The Benefits of Butterflies: the Healing Powers of a beautiful creature Airlie Garden’s Butterfly House provides tranquility for visitors in all walks of life

by August 27, 2012

The Butterfly House at Airlie Gardens is celebrating its third anniversary with record attendance this year. And while the region’s first permanent butterfly house continues to draw a full spectrum of children and adults, garden officials say its greatest benefits might extend to people living with illness, disabilities, or suffering from a loss.

According to Matt Collogan, environmental education program manager at Airlie, many visitors to the Butterfly House are senior citizen groups, grieving families and groups with special needs who seem to find peace when in the facility.

“Horticultural Therapy isn’t a new concept,” said Collogan. “The therapeutic benefits of this practice have been known since the 19th century. But to see it actually in use is another story – to see the impact on our visitors first-hand, and to hear their stories of healing, is priceless. I find it absolutely fascinating that something as small as a butterfly – an insect that so many take for granted – can have such a dramatic effect on people.”

In fact, healing gardens such as the Butterfly House at Airlie serve a broad range of therapeutic constituencies – from recovering addicts and dementia patients to children with life-threatening illnesses and those receiving hospice care, according to The American Horticulture Society. At Florida’s Jupiter Medical Center, for example, research found that patients who had a view of the healing garden took less pain medication and overall had shorter stays than patients who did not have a view of the garden.

The butterfly is also a symbol of tranquility and peace. Often those who have a suffered a loss come to the Butterfly House seeking solace and peace. Just this year, the Cape Fear Garden Club lost their matriarch, Mary Lou McEachern. The group plans to celebrate her life and relieve their grief by doing a butterfly release in remembrance of their treasured friend. Gayle Ward, president of the Cape Fear Garden Club, said, “Butterflies are very therapeutic. The butterfly can empower you to experience calm, peace and comfort within you.”

Betsy Ormond, member of the Oleander Garden Club of Wilmington – another group that has enjoyed the almost magical effects of Airlie’s seasonal Butterfly House – joined club members last year for a tour led by Collogan. While strolling through the 3,000-square foot garden, the visitors experienced face-to-face encounters with some of nature’s most delicate and resilient creatures.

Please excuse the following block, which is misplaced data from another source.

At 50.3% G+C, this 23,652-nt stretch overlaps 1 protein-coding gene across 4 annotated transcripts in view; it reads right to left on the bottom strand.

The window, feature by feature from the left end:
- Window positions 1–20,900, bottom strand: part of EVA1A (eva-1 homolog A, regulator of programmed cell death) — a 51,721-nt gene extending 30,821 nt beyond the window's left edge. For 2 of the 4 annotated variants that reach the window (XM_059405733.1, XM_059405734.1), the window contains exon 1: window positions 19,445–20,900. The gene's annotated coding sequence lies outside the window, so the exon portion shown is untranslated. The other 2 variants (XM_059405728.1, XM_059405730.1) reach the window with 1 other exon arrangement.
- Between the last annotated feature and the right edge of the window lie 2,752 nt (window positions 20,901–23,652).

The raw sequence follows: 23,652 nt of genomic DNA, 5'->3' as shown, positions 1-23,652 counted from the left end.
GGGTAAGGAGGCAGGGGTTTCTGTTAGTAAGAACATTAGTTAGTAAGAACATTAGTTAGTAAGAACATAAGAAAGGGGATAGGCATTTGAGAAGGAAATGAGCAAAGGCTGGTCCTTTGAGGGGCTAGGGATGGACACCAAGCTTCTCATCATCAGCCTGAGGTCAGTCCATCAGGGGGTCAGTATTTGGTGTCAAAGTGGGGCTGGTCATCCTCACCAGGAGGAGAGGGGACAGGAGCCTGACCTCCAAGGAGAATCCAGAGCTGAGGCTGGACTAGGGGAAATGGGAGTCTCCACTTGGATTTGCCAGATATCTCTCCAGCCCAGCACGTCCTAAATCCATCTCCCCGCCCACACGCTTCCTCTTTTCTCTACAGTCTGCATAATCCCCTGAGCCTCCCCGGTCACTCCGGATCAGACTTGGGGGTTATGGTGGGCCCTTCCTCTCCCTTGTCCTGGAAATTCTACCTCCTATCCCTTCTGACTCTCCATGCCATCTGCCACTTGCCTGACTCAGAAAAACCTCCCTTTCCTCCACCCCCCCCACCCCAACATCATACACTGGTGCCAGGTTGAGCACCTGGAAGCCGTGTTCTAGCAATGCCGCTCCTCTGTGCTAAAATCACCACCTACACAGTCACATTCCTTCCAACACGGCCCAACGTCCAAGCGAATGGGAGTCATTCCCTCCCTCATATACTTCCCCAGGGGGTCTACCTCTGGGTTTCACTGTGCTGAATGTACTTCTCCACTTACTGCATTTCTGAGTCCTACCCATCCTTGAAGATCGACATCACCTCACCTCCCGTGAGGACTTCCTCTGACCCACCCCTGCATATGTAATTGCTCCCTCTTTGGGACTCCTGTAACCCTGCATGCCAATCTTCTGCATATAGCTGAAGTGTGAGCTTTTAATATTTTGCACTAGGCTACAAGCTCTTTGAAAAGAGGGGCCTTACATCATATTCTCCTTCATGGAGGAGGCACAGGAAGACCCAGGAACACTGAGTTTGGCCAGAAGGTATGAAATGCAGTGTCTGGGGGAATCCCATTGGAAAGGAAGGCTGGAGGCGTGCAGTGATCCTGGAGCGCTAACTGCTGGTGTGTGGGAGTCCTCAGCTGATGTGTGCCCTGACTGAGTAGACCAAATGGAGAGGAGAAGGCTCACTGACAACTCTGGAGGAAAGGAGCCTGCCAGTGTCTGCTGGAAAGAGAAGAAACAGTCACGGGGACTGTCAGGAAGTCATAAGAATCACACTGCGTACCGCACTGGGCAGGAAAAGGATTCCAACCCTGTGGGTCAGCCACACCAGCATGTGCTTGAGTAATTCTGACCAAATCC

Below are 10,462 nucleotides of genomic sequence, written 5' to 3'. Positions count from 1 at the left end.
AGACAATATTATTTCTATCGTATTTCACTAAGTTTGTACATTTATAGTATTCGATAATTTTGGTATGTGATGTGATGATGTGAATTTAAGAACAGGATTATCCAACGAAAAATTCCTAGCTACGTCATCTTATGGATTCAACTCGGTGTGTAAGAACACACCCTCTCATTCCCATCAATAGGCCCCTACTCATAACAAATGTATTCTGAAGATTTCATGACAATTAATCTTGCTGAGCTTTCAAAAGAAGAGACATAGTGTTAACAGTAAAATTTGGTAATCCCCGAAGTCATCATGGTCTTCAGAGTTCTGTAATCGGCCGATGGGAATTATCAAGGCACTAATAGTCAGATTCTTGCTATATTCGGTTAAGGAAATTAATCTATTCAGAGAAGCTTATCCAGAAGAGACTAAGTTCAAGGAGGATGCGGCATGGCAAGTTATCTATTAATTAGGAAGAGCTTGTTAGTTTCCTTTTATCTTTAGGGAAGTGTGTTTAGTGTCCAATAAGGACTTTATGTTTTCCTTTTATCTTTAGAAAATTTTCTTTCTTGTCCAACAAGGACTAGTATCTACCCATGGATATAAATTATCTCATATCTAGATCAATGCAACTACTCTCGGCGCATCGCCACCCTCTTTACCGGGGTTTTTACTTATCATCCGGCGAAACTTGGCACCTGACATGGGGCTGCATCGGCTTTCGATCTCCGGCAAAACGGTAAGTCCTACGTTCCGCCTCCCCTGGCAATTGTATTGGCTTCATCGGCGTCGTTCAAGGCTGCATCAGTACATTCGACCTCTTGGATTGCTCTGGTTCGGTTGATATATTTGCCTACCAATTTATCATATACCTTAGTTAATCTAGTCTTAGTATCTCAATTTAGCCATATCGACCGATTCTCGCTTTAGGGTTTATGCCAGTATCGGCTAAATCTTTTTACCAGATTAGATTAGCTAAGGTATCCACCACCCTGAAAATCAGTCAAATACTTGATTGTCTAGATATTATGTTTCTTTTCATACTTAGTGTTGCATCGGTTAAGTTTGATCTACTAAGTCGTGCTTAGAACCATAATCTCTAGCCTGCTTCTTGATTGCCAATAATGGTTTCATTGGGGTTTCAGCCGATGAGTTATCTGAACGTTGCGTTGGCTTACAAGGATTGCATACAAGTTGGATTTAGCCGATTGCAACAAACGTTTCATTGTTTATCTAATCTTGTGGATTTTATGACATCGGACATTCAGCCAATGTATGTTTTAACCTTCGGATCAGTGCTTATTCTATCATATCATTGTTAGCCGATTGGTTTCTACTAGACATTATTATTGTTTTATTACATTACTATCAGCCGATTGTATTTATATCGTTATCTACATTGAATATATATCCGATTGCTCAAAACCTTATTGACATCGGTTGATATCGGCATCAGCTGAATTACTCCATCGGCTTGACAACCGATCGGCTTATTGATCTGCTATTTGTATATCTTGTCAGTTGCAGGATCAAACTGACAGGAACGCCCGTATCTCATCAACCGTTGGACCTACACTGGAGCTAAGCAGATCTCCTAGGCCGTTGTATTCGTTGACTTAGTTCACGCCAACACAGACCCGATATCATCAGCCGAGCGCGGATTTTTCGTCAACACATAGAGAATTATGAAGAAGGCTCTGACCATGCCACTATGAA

“It showed the evolution of life, the new life of the butterfly. Each year you start off new,” Ormond said. “Just to be outside – to be working and to see things develop is calming and encouraging.”

Research suggests that time spent in healing-garden facilities likewise can create a feeling of sustainability in those suffering from memory loss, while familiar sights, like butterflies, can evoke buried memories. Fittingly, National Grandparent’s Day, celebrated each year on September 9, is an especially popular day for the Airlie Butterfly House. But the power of healing can last much longer than one visit, and extend far beyond the gates of the Gardens.

“As visitors explore our Butterfly House, they learn how they can help provide the environment butterflies need to thrive in our area,” Collogan said. “Because the house contains only native butterflies, the information visitors’ gain can be applied in their backyard – an excellent way to enjoy the healing powers of butterflies from the comforts of home.”


Airlie Gardens is a 67-acre public garden located in Wilmington, North Carolina. Established in 1901, the garden is a cultural and ecological component of New Hanover County and North Carolina history that features formal gardens, wildlife, historic structures, walking trails, sculptures, views of Bradley Creek, 10 acres of freshwater lakes, the celebrated 468-year-old Airlie Oak, more than100,000 azaleas and countless camellia cultivars. The garden is made possible with the generosity of public grant funds, the commitment of the New Hanover County Commissioners, and the previous owners, the Corbett Family, as well as support of local residents. For information about Airlie Gardens, visit


Butterflies can be seen in Airlie Gardens’ seasonal, screened Butterfly House from April 15 through October 15. Hundreds of butterflies, all native to North Carolina, can be found flying about inside this open-air structure. Species like Giant Swallowtail, Monarch, Gulf Fritillary and Red Admiral are just some of the majestic butterflies to be found inside the exhibit, which is open daily and free with regular garden admission. The Butterfly House, built entirely with private funds, is laden with plant species that support the habitat needs of these animals. The butterfly house was constructed in accordance with USDA standards and covers approximately 3,000-square feet in the shape of an octagon. The steel framed house is covered with panels of mesh netting allowing light entry and circulation, both critical for the health of butterflies. Two vestibules allow visitors to enter and exit the house.

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